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How Animals Communicate Via Pheromones

Human behaviors are probably influenced by invisible smell signals, just like all other animals.

Tristram Wyatt

2015-03WyattF1.jpgClick to Enlarge Image Powerful messages can be delivered by smell, a fact known long before the means by which they did so was discovered. The ancient Greeks knew that secretions from a female dog in heat were attractive to male dogs. In his beekeepers’ manual The Feminine Monarchie published in 1623, Charles Butler warned that an injured bee’s "ranke smell" would attract other angry bees to sting. In the late 19th century, New York’s first state entomologist, Joseph Lintner, noted the crowds gathered on the sidewalk outside, looking at the spectacle of 50 wild silk moth males attracted to a virgin female moth in his office window. Lintner correctly observed that the attraction was probably a chemical, detected by the large, elaborate antennae of the males. He predicted that such an irresistible and far-reaching force could be used to control agricultural pest moths, if only chemists could identify and synthesize these powerful molecules.

Lintner’s prediction has been generously fulfilled (see the "Putting Pheromones to Use). But because the quantity of pheromone produced by each animal is so small, it was almost 70 years before the first pheromone could be chemically identified, in 1959, by the Nobel Prize–winning German chemist Adolf Butenandt and his large team.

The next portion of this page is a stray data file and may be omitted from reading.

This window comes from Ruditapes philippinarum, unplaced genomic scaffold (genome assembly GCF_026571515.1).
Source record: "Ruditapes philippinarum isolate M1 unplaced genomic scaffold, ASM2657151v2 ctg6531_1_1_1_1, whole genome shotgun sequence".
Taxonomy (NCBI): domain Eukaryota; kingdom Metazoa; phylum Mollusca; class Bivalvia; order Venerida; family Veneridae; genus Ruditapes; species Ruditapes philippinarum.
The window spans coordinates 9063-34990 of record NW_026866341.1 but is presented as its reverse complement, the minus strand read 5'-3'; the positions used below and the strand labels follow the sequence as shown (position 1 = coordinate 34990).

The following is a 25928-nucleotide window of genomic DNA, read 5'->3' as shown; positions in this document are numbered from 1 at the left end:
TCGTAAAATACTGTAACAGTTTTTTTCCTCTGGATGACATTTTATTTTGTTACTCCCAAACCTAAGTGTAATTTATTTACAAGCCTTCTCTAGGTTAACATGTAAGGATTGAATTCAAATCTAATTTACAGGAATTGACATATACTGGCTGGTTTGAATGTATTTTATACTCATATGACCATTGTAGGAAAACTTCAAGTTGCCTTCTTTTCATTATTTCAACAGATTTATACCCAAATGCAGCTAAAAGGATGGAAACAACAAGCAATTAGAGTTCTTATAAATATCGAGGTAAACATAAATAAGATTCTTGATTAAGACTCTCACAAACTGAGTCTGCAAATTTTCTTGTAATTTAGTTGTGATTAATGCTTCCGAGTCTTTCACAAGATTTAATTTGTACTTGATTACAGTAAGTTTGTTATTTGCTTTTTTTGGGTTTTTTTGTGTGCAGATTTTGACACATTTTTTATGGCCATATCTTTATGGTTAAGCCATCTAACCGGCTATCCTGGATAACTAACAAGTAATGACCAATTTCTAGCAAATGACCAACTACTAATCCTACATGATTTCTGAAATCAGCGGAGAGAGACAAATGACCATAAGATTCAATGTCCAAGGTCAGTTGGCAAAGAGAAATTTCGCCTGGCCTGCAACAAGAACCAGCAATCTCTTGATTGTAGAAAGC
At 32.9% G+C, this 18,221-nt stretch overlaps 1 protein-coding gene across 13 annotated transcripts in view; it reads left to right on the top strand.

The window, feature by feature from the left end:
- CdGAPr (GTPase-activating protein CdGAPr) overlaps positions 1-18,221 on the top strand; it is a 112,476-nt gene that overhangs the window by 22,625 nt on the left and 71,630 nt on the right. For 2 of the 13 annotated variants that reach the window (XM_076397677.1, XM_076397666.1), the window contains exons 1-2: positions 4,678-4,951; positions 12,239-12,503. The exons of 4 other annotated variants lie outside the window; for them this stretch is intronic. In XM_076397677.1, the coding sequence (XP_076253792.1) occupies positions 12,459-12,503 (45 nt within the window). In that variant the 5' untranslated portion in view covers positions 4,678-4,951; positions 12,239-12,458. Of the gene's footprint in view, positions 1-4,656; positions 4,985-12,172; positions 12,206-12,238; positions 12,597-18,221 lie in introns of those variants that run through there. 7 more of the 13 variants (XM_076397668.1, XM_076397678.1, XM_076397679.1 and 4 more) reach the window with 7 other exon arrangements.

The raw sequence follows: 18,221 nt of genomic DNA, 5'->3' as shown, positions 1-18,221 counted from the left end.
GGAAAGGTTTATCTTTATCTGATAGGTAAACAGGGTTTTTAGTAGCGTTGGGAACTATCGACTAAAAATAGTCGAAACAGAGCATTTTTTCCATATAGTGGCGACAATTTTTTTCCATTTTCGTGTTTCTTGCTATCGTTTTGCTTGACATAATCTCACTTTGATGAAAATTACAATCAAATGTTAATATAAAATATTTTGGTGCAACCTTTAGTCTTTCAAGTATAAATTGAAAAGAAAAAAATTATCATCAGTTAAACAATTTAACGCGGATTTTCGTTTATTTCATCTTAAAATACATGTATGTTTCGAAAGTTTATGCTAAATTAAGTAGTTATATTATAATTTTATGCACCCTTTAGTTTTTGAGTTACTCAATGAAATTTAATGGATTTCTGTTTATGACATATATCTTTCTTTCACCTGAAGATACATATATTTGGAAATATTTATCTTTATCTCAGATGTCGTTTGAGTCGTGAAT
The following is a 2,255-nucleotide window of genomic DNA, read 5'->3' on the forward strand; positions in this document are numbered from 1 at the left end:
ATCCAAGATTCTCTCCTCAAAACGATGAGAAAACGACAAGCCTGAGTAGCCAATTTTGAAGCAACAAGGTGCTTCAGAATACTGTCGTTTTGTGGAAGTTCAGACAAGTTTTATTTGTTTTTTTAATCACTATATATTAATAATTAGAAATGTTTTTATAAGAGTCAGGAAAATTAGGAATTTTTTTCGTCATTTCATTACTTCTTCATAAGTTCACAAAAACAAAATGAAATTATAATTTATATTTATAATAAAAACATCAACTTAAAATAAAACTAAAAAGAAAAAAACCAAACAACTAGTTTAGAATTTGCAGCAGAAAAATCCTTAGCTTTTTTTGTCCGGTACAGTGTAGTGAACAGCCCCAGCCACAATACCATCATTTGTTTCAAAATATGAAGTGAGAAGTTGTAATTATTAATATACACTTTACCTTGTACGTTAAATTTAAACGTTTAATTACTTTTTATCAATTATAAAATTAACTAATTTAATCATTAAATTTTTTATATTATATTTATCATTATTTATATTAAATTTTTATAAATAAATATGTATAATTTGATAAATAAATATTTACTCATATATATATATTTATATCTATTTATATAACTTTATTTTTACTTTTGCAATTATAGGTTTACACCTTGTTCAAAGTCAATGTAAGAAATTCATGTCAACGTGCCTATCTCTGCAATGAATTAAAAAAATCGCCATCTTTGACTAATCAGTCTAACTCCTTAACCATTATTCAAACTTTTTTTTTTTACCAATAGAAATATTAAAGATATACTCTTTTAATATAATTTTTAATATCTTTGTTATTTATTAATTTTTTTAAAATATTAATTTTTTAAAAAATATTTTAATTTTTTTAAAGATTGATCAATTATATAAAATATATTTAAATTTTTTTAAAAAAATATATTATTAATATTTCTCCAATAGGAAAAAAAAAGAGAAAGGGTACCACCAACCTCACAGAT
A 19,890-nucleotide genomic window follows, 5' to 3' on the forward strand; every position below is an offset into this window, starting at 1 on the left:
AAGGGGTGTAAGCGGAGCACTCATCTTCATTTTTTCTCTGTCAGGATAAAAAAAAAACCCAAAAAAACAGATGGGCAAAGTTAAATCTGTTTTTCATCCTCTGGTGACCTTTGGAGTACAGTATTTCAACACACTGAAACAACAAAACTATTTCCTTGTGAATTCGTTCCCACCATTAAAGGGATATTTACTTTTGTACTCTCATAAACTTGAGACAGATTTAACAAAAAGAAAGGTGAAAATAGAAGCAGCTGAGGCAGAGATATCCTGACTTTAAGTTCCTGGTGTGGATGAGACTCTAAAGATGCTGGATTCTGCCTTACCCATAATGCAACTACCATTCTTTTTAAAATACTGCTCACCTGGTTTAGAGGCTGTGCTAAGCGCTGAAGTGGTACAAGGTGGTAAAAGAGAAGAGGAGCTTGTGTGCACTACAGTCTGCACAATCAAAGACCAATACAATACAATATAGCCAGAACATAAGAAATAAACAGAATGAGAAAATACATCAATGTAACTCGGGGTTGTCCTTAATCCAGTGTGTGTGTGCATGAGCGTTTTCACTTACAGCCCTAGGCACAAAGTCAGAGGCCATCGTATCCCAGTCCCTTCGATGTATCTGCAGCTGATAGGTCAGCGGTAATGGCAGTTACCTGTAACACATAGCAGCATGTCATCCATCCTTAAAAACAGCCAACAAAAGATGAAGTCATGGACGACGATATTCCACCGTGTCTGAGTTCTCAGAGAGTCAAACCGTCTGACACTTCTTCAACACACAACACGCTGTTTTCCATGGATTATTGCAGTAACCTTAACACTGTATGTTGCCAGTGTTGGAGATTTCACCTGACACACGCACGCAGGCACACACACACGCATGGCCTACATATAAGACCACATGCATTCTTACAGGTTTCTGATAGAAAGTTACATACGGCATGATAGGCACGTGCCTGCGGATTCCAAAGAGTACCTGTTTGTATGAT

In the half century since then, as the technology for isolating and identifying trace amounts of compounds has become more refined, pheromones have been found in almost every kind of animal, in squid, lobsters, ants, fish, salamanders, and mice, to name just a few. Although pheromones are important in many species for finding mates for sex, they can have a wide variety of other functions, such as one produced by mother rabbits that prompts suckling by their pups. In many social insects, such as the ants, bees, and wasps, almost every part of colony behavior is mediated by pheromones, from queen signals affecting worker reproduction within the colony to Butler’s "ranke smell" alarm pheromone that activates colony defense against enemies.

Pheromones are central to the lives of animals, and in my 30 years of studying pheromone evolution, I have come to appreciate the enormous variety of ways that animals use pheromones as well as how similarly these signals are perceived by smell. Studies of moths, social insects, and mice have contributed some of the biggest breakthroughs in pheromone research, but one member of the animal kingdom remains a tantalizing mystery: humans.

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